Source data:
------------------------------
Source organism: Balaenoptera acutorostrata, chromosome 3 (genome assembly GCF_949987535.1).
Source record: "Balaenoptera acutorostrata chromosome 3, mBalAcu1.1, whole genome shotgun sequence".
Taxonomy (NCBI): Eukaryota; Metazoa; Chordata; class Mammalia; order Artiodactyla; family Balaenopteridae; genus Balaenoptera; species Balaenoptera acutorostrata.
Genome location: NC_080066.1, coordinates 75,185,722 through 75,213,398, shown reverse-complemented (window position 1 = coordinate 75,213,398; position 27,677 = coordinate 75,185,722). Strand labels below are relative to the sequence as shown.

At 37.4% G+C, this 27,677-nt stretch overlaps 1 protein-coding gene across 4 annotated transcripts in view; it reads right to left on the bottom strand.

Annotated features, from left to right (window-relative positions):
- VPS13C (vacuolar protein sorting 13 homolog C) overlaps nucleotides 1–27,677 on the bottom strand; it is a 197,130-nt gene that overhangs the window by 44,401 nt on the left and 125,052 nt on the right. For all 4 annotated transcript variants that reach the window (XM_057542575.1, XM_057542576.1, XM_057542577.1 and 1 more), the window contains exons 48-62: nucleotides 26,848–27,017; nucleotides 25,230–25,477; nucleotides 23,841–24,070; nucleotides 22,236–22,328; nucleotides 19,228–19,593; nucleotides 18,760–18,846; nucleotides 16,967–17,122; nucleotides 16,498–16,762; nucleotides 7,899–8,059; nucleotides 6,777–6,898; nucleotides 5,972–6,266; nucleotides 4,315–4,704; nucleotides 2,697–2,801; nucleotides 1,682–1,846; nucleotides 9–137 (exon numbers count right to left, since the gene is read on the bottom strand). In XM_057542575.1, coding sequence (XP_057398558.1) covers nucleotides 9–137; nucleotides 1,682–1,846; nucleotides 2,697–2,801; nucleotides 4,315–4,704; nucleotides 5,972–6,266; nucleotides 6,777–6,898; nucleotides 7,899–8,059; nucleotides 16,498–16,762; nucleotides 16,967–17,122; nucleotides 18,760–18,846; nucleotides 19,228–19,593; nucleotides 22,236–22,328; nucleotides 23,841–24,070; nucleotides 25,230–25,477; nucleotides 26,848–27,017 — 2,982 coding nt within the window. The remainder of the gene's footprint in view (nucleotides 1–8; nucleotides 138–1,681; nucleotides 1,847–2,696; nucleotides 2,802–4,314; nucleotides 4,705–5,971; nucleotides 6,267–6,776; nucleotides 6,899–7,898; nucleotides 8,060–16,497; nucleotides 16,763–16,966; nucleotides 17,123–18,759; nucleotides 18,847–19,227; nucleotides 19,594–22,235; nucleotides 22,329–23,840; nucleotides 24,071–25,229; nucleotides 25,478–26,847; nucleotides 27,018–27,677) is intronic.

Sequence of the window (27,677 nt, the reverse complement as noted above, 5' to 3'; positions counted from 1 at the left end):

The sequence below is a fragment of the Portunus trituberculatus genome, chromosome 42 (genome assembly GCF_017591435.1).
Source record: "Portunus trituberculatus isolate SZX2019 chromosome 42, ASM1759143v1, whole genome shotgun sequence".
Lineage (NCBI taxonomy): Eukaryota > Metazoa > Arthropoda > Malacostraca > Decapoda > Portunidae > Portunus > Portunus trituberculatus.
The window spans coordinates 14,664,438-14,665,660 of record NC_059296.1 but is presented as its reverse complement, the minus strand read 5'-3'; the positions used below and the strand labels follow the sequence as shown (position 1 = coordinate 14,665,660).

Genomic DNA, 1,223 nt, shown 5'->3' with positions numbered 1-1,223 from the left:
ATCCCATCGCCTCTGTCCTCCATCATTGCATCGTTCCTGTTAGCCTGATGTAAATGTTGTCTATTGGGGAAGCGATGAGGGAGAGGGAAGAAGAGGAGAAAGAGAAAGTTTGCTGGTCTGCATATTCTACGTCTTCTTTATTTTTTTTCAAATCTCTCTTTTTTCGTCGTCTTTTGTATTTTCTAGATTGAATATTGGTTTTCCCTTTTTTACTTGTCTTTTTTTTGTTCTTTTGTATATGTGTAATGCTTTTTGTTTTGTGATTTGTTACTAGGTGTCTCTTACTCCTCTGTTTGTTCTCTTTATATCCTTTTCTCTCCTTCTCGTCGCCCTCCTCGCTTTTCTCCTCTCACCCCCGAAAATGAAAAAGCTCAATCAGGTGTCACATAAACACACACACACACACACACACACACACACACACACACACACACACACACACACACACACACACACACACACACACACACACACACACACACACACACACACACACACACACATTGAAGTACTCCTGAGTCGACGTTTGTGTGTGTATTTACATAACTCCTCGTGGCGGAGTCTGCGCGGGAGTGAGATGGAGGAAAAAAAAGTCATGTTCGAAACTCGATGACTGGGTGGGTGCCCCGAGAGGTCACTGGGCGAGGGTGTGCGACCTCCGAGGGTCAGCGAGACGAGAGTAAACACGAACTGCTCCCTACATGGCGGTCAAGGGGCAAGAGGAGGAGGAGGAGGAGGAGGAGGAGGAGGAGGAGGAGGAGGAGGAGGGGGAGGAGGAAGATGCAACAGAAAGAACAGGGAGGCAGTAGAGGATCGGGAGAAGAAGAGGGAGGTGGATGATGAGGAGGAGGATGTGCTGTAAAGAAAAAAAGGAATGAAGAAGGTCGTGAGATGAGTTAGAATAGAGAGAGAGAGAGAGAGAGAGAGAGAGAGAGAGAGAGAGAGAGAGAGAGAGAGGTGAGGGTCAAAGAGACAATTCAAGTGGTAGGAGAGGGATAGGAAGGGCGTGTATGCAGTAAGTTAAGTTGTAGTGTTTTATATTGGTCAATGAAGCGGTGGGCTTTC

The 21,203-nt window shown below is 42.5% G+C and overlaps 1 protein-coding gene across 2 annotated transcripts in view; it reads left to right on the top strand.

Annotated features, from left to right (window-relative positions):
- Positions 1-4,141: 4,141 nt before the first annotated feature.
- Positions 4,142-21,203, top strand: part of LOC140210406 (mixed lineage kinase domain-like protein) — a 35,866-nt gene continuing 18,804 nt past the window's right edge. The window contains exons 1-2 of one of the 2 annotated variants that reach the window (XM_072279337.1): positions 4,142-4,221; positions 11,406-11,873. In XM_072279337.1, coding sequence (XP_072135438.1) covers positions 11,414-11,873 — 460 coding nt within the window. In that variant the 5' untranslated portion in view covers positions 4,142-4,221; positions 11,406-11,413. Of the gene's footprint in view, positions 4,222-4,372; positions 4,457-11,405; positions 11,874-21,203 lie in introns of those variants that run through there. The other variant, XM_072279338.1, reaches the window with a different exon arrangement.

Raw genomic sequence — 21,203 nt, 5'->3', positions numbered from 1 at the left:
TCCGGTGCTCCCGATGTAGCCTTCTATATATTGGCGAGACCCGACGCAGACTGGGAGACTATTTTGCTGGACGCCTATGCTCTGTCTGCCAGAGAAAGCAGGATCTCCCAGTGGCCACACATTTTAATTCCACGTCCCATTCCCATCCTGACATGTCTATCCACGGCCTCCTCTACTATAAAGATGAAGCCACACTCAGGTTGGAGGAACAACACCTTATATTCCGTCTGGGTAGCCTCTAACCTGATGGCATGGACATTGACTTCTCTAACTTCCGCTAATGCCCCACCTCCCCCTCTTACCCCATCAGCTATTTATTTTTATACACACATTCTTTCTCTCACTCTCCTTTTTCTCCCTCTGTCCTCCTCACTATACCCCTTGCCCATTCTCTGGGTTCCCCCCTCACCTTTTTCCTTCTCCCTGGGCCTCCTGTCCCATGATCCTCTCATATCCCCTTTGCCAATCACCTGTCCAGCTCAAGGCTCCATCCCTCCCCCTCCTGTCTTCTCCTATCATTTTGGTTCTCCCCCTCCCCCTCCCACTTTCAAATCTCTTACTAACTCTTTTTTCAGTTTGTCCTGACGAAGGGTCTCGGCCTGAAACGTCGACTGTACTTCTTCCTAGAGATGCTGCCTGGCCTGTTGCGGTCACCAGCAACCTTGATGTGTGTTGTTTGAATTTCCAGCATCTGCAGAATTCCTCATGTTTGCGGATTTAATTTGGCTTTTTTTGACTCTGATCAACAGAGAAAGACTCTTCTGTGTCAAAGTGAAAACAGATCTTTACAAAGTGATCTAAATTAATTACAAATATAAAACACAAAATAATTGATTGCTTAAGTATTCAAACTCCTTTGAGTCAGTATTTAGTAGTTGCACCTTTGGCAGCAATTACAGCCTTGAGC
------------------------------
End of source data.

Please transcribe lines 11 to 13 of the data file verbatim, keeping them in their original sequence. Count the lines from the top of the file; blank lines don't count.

Lineage (NCBI taxonomy): Eukaryota > Metazoa > Arthropoda > Malacostraca > Decapoda > Portunidae > Portunus > Portunus trituberculatus.
The window spans coordinates 14,664,438-14,665,660 of record NC_059296.1 but is presented as its reverse complement, the minus strand read 5'-3'; the positions used below and the strand labels follow the sequence as shown (position 1 = coordinate 14,665,660).

Genomic DNA, 1,223 nt, shown 5'->3' with positions numbered 1-1,223 from the left: